*edit*: Just so you are aware, I will be paying all my own costs and expenses. Any funds raised will go directly to Haven for building materials, none will pay for me to travel or be housed.
This is my editorial from today’s Cork Independent. I’ve decided to go to Haiti in April to write about Haven’s work there and the recovery process from the earthquake. Any support you can offer – even by passing this blog post on to friends – is welcome.
With all the problems facing Irish people these days, it was heartening to see the turnout at the Haven Volunteer evening held in Jury’s on Tuesday night. Haven had hoped for about 50 volunteers from Cork, and approximately 200 people showed up in the hope that they could do something to help the devastated island nation.
The Irish-based NGO, founded by Corkman Leslie Buckley with the help of businessman Denis O’Brien, is relatively new to the development world but has already built hundreds of houses for rural Haitians.
Last week’s earthquake – and yesterday’s aftershock – presents the UN and the numerous NGOs already operating in Haiti with some huge challenges. With a population of about nine million on an area smaller than Munster, Haiti is already known as something of a disaster zone, with widespread poverty, political instability and a poor record on education and literacy. But, as Karl Louis tells us in this week’s exclusive interview, Haiti has not always been this way. A proud country with a history of leading the way for others to follow, it is on its knees. And the historical similarities between Ireland and Haiti are legion.
While many people are sceptical about short-term volunteering projects, it’s clear that Haven’s week away is not a holiday camp. Volunteers get up about 5am and work solidly throughout the day. Every volunteer is required to raise about €4,000. €2,000 covers their costs, and the rest is spent on essential building materials. Building a small house in Haiti costs about $3,000, so each volunteer genuinely contributes. While Haven will have two Build It weeks this year (April and October), the NGO is involved in Haiti year round, enabling local people by giving them building skills and tools, and, in their own words, ‘building communities’ and not just houses.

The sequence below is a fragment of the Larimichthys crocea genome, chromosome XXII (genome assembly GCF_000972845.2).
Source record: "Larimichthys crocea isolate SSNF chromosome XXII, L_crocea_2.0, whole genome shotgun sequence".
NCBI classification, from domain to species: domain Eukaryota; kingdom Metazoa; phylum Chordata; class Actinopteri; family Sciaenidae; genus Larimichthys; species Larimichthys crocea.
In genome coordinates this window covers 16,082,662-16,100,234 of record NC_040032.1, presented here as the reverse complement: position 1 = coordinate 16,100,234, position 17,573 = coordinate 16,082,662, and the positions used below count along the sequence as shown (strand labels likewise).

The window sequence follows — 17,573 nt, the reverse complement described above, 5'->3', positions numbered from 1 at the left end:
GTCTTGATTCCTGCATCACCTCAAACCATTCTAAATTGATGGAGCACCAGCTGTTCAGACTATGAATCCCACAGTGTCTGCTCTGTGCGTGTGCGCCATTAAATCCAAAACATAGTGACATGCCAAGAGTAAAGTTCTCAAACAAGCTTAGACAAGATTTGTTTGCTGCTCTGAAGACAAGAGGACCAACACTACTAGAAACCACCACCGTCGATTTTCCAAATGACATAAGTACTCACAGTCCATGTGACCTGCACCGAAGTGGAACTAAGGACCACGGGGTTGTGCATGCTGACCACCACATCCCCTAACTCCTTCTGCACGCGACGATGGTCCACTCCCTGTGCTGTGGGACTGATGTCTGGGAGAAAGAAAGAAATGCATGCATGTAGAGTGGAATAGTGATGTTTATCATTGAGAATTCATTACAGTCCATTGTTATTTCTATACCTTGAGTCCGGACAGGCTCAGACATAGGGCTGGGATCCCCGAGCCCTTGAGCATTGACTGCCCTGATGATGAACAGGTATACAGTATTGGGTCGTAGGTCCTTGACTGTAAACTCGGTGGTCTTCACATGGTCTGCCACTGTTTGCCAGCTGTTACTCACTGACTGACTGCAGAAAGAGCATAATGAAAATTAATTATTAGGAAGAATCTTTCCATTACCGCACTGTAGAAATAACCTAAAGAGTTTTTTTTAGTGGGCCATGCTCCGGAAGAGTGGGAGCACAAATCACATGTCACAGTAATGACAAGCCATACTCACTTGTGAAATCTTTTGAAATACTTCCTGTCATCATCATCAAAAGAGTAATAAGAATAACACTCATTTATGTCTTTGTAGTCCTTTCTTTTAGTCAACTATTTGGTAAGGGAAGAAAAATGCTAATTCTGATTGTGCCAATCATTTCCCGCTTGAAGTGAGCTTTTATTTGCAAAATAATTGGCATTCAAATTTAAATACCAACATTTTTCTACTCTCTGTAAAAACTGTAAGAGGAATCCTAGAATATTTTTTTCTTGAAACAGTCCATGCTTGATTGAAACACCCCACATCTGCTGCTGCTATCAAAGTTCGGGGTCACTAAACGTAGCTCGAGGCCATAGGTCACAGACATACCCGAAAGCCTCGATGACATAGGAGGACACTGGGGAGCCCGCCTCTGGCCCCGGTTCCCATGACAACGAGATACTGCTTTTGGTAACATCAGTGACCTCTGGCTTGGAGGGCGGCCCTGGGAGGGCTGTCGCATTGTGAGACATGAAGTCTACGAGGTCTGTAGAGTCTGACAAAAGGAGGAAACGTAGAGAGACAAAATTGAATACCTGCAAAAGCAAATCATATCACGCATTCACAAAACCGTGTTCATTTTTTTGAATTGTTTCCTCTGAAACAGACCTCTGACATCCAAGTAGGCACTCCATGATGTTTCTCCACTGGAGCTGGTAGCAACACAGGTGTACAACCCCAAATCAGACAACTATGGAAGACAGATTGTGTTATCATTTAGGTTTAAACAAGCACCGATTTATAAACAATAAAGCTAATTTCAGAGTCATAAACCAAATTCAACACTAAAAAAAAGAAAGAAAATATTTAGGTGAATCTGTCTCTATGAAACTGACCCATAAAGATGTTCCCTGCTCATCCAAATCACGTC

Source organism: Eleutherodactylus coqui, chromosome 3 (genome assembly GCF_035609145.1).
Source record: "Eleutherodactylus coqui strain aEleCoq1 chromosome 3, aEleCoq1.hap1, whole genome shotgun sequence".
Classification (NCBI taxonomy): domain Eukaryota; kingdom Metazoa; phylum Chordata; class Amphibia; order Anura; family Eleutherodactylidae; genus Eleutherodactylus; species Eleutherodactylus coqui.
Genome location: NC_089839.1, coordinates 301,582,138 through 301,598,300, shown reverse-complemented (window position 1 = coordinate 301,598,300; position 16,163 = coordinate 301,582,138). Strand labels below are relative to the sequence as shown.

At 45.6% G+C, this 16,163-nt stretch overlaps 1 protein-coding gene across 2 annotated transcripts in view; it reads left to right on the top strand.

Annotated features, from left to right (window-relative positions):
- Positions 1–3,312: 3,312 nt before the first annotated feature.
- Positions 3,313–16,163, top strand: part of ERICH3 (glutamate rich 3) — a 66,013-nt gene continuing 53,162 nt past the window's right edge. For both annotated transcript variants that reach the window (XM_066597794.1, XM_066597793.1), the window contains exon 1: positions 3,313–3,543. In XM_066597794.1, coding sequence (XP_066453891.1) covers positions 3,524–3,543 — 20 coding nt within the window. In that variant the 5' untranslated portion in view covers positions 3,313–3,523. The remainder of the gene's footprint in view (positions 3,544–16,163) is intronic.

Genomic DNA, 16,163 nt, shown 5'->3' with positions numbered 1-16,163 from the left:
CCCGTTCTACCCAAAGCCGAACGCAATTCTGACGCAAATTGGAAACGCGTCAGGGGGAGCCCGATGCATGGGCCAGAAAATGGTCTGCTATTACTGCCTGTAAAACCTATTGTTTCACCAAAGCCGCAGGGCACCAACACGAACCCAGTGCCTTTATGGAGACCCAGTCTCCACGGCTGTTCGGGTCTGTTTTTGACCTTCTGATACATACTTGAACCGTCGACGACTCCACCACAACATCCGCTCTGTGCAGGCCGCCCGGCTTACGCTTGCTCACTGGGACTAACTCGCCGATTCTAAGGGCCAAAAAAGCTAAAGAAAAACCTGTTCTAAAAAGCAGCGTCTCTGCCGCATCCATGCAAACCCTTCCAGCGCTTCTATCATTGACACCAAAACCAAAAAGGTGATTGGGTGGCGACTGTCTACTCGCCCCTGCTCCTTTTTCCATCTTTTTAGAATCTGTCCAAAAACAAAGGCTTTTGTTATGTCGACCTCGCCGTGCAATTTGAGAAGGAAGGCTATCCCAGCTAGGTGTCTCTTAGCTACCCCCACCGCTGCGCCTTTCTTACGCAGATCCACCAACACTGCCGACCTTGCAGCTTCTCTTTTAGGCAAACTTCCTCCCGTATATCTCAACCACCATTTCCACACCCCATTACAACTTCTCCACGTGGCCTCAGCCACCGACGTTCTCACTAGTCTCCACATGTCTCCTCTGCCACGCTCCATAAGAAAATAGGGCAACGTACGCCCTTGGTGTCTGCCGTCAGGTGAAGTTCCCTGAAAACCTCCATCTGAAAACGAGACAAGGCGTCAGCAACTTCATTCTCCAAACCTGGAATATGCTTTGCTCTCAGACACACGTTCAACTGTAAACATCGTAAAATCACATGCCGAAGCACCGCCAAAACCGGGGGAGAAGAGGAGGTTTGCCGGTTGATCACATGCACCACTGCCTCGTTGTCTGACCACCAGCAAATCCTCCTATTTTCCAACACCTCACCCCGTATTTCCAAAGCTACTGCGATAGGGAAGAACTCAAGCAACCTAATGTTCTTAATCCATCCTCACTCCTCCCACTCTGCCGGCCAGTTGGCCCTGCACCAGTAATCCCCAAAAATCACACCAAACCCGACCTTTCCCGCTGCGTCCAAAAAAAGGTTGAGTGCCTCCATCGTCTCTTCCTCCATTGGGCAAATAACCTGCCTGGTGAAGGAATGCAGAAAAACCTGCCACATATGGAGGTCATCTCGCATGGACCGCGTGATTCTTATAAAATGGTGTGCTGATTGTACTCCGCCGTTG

However, the main focus of the volunteer drives is awareness-building; one volunteer is like a one-person PR machine and will do untold work in encouraging others at home to volunteer and to donate to the NGO’s essential work. It also gives Irish people an insight into the reality of a developing country and the work of development organisations.
The plight of Haiti following last week’s earthquake is truly overwhelming. Development organisations and security personnel from all over the world and the UN are facing enormous difficulties in distributing the aid that’s there.
From Cork, in the immediate aftermath, there’s not a huge amount we can do about the logistical problems on the ground. But what we can do – in a spirit of shared humanity and of solidarity with a country with so many historical similarities – is give.
While we are all facing our own problems – with money, job security, floods and the many individual difficulties people have – not one of us is facing the same ordeal as the survivors of the Haiti earthquake.
Traumatised, grieving, terrified of another earthquake and dispossessed of what homes and belongings they had, their plight is difficult even for us to comprehend.
For now, we must each do our best to contribute, to help feed, clothe and treat the survivors. Irish people have a proud record in this area and will not be found wanting in this case.
Longer-term, the disaster raises questions about international relations that are far beyond the scope of this newspaper; questions about why Haitian infrastructure was left to decay so much; why the country is suffering due to massive international debts despite commitments to cancel debt; and whether there should be an international emergency reaction team to provide for events of this type.
Longer-term, Haiti will need leadership and investment on a huge scale.